smoke from a mill meanders
over the river
(The Heron's Nest) Award Volume 1, Number 3, 1999)
"This haiku is deceptively plain, and perhaps seems as lackadaisical as the day it describes. but there is more, much more than appears on the surface. One of the great gifts of haiku is that they encourage us to discover the extraordinary in the ordinary. There is great depth in this poem if one knows, not where, but how to look.
First, what is presented? We are told straight away, and in general terms, that the day is gray is no surprise, nothing spectacular, just what is and the grayness seems applied to everything.Imagine a mill:several large, dark gray buildings. Smoke issues from a tall chimney; it too is gray, but paler than the buildings.The sky stretches overhead, a few shades lighter than the disposition of the poet who takes in this panorama? Gray. The magic happens because the poet doesn't struggle to alleviate the feeling of heaviness but rather allows herself to sink into it, to be part of it. There's little energy in the air. The smoke doesn't rise straight up, nor does it stream or sink; it meanders, like the river itself.In fact "meander" is a word that more often describes the movement of rivers than of smoke . . . which leads me to syntax. an'ya's use of "meander" to describe the movement of smoke, brings the river to the sky and the sky to the river, melding them.
Although this poem reads simply and naturally, the skillful lyricism and patterning of rhythm are exceptionally effective. The first line "gray day" is two distinct beats. The long "a"s stretch those beats beyond the visual length of the words, yet the hard first letters keep the line succinct. Surprisingly, these two syllables sere to slow us down. Spread well apart, the three "m"s in the second line continue to slow the pace, stretching the three beats waaaay out. Much like the smoke described, the "m"s seem to meander.
In the last line, the two "ver" sounds return us to the rhythm and tempo of the first line, but now the tone is soothing, like a broad river. This poem is a wonderful onomatopoeia. It conjures the slow flow of the day. At first glance, this haiku is a black and white photograph, not a color slide.The photographer is an artist, a writer who appreciates the subtlety of the wonders spread before her: a treasure trove in shades of gray. She sees the way the smoke crosses the river, one meandering stream crossing another. She chooses to participate in this intersection, and the pervasive gray in which it is embraced, opening to it, drinking in the nuances. She is transformed, and if we readers allow it, we too are transformed. Through this poem it is possible to enter into an abiding sense of peace and, in the resulting gratitude, begin again to see and to appreciate color".—Christopher Herold, 1999 Editor of the The Heron's Nest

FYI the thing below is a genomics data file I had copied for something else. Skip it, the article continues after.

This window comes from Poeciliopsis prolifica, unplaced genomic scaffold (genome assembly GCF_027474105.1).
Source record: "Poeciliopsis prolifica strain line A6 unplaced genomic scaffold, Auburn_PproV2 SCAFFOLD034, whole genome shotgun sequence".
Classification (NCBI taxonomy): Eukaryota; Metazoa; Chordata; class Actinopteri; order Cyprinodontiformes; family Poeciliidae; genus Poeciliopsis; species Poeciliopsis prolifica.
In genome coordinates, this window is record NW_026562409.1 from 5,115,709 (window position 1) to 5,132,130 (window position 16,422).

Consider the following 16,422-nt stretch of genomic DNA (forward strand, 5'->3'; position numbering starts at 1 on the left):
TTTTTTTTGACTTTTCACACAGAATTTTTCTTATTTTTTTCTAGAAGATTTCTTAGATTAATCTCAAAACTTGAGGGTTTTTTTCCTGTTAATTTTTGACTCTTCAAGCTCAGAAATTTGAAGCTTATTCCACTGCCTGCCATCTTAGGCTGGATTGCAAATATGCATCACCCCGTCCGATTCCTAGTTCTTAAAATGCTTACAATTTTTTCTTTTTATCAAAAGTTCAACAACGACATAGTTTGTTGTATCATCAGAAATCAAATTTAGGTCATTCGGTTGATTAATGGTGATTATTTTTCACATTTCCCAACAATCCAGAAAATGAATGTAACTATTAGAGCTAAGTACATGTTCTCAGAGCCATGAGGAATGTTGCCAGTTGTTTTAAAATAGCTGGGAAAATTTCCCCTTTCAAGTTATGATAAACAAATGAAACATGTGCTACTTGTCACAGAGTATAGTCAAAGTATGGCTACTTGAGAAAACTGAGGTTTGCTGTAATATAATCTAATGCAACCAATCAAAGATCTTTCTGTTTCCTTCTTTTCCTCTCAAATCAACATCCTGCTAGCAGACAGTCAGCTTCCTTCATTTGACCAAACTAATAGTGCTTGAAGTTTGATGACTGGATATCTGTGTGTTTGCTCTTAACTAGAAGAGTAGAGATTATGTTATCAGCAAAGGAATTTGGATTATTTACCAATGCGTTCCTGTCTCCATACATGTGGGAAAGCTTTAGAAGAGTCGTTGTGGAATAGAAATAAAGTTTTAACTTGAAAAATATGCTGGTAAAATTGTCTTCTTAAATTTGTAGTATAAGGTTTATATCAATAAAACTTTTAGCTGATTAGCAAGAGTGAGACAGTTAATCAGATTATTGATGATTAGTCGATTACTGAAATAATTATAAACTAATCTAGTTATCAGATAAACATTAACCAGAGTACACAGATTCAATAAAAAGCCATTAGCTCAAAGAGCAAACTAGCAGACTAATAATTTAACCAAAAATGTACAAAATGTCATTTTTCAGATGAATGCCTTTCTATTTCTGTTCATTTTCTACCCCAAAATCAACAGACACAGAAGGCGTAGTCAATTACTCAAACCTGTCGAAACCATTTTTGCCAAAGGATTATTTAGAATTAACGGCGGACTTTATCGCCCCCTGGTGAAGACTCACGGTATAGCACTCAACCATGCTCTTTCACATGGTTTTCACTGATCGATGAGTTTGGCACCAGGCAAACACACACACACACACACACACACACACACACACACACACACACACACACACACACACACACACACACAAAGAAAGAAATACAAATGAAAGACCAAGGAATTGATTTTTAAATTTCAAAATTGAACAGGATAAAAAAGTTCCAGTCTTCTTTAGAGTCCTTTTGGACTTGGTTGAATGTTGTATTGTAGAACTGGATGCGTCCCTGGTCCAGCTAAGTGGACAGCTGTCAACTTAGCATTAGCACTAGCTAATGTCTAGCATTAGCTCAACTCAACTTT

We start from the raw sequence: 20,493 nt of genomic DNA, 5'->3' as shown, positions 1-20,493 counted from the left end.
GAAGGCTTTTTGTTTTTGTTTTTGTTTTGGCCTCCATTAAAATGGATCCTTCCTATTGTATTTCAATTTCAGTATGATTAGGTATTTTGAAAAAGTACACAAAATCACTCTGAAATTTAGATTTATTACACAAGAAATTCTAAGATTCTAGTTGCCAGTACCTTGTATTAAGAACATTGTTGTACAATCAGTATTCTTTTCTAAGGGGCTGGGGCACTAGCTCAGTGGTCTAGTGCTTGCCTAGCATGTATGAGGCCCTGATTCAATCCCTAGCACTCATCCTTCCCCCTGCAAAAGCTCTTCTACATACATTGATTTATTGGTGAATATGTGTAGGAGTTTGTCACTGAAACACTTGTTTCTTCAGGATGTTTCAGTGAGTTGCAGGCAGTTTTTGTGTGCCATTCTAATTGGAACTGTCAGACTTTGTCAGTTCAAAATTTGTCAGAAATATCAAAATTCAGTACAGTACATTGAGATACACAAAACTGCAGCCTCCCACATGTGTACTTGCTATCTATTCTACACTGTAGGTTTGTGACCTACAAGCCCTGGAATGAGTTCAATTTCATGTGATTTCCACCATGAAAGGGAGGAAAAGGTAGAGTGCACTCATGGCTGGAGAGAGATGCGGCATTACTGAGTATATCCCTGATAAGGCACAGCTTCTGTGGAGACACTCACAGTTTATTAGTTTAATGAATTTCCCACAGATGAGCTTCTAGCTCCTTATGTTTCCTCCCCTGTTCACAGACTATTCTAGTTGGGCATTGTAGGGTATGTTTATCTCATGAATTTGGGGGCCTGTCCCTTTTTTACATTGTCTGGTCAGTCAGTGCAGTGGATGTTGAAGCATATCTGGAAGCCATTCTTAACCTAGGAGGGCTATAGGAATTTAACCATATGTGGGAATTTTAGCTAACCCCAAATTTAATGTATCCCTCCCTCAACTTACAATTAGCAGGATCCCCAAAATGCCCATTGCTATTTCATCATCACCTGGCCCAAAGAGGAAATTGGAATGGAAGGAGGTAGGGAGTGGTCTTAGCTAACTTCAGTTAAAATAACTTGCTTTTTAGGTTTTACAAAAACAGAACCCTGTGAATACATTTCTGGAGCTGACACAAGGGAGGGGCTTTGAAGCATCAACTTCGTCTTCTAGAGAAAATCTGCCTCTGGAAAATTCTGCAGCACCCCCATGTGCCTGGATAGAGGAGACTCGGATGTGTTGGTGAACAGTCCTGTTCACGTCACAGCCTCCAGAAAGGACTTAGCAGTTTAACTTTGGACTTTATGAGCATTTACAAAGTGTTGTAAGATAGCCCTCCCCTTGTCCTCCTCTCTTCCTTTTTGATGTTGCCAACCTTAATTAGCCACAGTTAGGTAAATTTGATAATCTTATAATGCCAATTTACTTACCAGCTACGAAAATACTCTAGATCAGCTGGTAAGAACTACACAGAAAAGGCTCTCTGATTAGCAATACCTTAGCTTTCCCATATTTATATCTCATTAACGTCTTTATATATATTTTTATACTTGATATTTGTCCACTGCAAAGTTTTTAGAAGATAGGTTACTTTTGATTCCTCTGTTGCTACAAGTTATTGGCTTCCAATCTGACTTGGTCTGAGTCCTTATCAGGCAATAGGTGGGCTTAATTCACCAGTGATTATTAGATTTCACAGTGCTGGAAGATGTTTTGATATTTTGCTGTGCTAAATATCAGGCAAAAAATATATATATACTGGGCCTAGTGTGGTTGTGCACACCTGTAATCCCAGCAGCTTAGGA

Note: (This haiku was also voted a Favorite in the Valentine Awards 2000 for Favorite Haiku in Volume I, 1999), and reprinted in The American Srbobran Featured Serb American Writers No. 39, 2002), reprinted by World Haiku Association, 2002.)
I work as a mountain guide, and was on a very narrow ridge traverse a few days ago in a strong east wind; the clients needed to pause - to put on gloves because the rock was cold - and a packet of aniseed lozenges were passed around..I quoted your haiku, one of my favourites.--Ray Mackenzie, Tour Guide on the Isle of Man
a juniper berry parts
the jay's beak
morning fog squeezes
into its spiral
"Amazing, Never read a haiku quite like that!-"Michael McClintock, Tanka Socieety of America President
"I DO like this haiku. It's so vividly visual, and it'd...it's...ahhhhh... Gawd! So, so SENsual!"-Christopher Herold, Editor Heron's Nest
"Not content with emulating Christina Rossetti, an'ya has updated herself to Georia O'Keefe. Right!"-Kirsty Karkow
a sudden vastness
"Without using the word "I", or some action by herself, at least to me an'ya makes her presence so vividly known by the absence of putting herself in the haiku. "A sudden vastness" may well be a physical fact but to me it comes over very strongly that "she (an'ya) feels it is vast" suddenly by the disappearance of light and something much larger and prominent. The delightful and essential joy of this haiku--that the poet IS there, but not intrusive. The "vastness/ between stars" was of course always there, in nature, but is perceived here as "sudden"...it is a human perception of what otherwise (without human perception involved) is a cold, impersonal, impossibly large universe...I particularly like how the transience of the "moonset" sets time in motion in contrast to this vast and fixed infinity of stars and the blank, eternal space between them...the temporal and eternal are realized together and simultaneously in a wonderful image. The haiku suggests there IS a role for consciousness in the universe, and the poem seems to be one of joy in that discovery--written in a century that saw consciousness as essentially meaningless, if not also a curse, by the existentialist philosophers, among others. All of this delivered in few words and simple utterance.--Michael McClintock
the burn barrel
(The Winter Moon Awards for Haiku 2008, and voted into where the wind turns, The Red Moon Anthology of English Language Haiku 2009 out of nearly 2000 nominations; only 161 poems were selected for inclusion).